It took Friedrich Georg Wilhelm von Struve 39 years to measure the Earth. He started in 1816 at the Dorpat Observatory in Estonia. From there, under his leadership, a team of scientists triangulated a line up to Hammerfest in Norway, and down to the Black Sea.
When he finished in 1855, Struve had the first accurate measurement of a meridian and was able to calculate the exact size and shape of the Earth. It was a huge leap forward for science and helped cartographers to make more precisely scaled maps.
|Tartu Student Lock-Up||2019||0.2km||site_ao|
|Kolkja Kala-ja Sibularestora (Kolkja Old Believers Restaurant)||2019||34.6km||site_ao|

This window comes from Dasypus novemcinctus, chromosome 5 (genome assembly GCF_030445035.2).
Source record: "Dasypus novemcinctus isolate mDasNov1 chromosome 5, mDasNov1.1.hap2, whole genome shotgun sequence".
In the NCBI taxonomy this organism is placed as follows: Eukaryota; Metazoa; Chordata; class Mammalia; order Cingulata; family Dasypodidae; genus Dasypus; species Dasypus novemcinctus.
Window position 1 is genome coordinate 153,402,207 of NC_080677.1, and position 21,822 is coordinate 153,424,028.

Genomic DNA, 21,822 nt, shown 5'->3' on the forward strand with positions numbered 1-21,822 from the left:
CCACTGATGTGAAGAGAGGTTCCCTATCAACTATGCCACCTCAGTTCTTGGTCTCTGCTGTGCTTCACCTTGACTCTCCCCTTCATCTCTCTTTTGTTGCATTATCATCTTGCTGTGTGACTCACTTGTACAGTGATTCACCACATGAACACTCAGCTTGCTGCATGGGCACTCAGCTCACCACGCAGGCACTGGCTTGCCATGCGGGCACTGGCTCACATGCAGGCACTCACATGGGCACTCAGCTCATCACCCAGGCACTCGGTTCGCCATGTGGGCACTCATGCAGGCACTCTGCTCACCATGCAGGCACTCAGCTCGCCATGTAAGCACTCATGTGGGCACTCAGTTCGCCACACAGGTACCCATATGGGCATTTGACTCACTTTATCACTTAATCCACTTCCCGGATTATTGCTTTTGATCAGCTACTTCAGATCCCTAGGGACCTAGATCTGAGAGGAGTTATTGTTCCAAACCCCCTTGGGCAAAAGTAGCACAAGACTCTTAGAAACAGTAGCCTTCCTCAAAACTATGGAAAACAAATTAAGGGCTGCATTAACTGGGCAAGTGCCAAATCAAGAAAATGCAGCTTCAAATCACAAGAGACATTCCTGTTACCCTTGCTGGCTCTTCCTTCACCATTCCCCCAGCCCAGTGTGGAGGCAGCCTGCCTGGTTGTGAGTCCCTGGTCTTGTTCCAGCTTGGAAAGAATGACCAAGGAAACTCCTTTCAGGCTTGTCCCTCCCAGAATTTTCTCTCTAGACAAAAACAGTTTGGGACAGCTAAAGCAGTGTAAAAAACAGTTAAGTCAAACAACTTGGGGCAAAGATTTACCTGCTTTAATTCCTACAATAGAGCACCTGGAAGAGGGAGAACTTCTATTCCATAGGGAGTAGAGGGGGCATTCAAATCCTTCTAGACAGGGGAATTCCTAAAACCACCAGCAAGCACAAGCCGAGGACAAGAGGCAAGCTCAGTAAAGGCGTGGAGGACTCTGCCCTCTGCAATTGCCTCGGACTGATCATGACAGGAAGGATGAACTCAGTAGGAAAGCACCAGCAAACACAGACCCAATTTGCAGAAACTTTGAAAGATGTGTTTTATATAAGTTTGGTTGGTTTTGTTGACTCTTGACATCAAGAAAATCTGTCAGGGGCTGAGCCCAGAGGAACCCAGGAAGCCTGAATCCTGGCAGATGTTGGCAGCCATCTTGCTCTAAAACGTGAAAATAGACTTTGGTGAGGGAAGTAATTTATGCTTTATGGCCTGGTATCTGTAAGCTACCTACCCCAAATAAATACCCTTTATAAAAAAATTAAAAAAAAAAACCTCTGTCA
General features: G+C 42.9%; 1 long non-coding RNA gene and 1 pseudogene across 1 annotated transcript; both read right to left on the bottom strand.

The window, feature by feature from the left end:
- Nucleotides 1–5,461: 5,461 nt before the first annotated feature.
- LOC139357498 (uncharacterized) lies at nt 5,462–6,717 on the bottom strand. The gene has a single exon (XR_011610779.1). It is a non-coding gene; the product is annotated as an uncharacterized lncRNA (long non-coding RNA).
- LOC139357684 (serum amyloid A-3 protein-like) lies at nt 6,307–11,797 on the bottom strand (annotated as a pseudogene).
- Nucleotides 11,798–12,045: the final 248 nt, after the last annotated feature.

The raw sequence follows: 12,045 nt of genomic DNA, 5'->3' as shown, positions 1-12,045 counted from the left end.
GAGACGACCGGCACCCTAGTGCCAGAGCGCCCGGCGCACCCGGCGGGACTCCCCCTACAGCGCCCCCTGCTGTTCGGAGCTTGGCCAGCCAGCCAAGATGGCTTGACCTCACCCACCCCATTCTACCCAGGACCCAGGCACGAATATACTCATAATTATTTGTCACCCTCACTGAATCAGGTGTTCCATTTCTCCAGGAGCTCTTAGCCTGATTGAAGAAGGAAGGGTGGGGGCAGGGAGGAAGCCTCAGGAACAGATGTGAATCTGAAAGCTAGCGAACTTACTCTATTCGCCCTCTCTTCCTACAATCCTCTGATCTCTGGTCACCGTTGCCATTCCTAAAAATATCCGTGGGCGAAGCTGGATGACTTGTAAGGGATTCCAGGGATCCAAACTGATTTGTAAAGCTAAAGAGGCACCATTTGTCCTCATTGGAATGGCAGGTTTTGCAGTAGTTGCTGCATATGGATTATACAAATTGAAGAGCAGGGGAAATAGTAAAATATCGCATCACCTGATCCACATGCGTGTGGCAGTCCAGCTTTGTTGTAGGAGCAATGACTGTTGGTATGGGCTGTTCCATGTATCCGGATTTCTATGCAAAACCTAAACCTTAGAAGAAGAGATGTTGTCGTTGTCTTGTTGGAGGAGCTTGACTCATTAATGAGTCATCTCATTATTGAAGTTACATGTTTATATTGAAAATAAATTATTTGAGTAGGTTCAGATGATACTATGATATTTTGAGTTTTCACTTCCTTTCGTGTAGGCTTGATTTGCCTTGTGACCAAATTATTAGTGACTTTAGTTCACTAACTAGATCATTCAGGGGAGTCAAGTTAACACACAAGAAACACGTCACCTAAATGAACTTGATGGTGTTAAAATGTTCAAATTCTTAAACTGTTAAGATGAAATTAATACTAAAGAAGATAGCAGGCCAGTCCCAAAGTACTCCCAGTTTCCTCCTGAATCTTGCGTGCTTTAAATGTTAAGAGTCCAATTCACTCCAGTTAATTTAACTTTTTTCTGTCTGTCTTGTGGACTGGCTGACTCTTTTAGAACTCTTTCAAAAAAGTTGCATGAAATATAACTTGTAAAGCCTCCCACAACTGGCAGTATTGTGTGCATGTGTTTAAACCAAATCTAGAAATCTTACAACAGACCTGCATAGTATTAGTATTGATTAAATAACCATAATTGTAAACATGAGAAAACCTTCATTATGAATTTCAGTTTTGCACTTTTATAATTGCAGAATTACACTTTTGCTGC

|Old Believers Museum||2019||34.8km||site_ao|
|Karl Ernst von Baer Statue||2019||0.3km||site_ao|
|The World’s Largest Hoberman Sphere||2019||0.9km||site_ao|
|Lasva Water Tower||2018||63.3km||site_ao|
|The Fascinating Home of the National Archives of Estonia||2018||2.1km||site_ao|
|Struve Geodetic Arc||2005||78.6km||site_whs|
|A New Sculptural Wood Pavilion Stands Proud In Estonia||2019||80.6km||post|
About the source: Atlas Obscura
Atlas Obscura aims 'to inspire wonder and curiosity about the incredible world we all share'. You can contribute to their collection on their website.